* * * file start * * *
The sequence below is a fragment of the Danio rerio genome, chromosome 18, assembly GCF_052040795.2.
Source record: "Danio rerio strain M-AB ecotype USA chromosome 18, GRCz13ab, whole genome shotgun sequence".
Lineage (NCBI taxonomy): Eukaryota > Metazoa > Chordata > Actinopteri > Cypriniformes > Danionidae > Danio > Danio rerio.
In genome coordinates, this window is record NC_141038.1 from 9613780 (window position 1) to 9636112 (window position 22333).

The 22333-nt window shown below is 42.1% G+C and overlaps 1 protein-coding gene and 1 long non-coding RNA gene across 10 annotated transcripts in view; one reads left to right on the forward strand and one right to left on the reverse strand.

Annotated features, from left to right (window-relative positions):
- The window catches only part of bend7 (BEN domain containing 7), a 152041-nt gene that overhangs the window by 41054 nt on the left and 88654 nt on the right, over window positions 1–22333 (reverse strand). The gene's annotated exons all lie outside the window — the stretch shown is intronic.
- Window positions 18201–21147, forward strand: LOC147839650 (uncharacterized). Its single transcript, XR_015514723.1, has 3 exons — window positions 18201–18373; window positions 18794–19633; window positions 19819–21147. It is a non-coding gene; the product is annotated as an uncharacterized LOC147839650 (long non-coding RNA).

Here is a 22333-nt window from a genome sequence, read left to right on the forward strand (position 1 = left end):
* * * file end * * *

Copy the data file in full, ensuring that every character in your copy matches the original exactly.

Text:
The sequence below is a fragment of the Danio rerio genome, chromosome 18, assembly GCF_052040795.2.
Source record: "Danio rerio strain M-AB ecotype USA chromosome 18, GRCz13ab, whole genome shotgun sequence".
Lineage (NCBI taxonomy): Eukaryota > Metazoa > Chordata > Actinopteri > Cypriniformes > Danionidae > Danio > Danio rerio.
In genome coordinates, this window is record NC_141038.1 from 9613780 (window position 1) to 9636112 (window position 22333).

The 22333-nt window shown below is 42.1% G+C and overlaps 1 protein-coding gene and 1 long non-coding RNA gene across 10 annotated transcripts in view; one reads left to right on the forward strand and one right to left on the reverse strand.

Annotated features, from left to right (window-relative positions):
- The window catches only part of bend7 (BEN domain containing 7), a 152041-nt gene that overhangs the window by 41054 nt on the left and 88654 nt on the right, over window positions 1–22333 (reverse strand). The gene's annotated exons all lie outside the window — the stretch shown is intronic.
- Window positions 18201–21147, forward strand: LOC147839650 (uncharacterized). Its single transcript, XR_015514723.1, has 3 exons — window positions 18201–18373; window positions 18794–19633; window positions 19819–21147. It is a non-coding gene; the product is annotated as an uncharacterized LOC147839650 (long non-coding RNA).

Here is a 22333-nt window from a genome sequence, read left to right on the forward strand (position 1 = left end):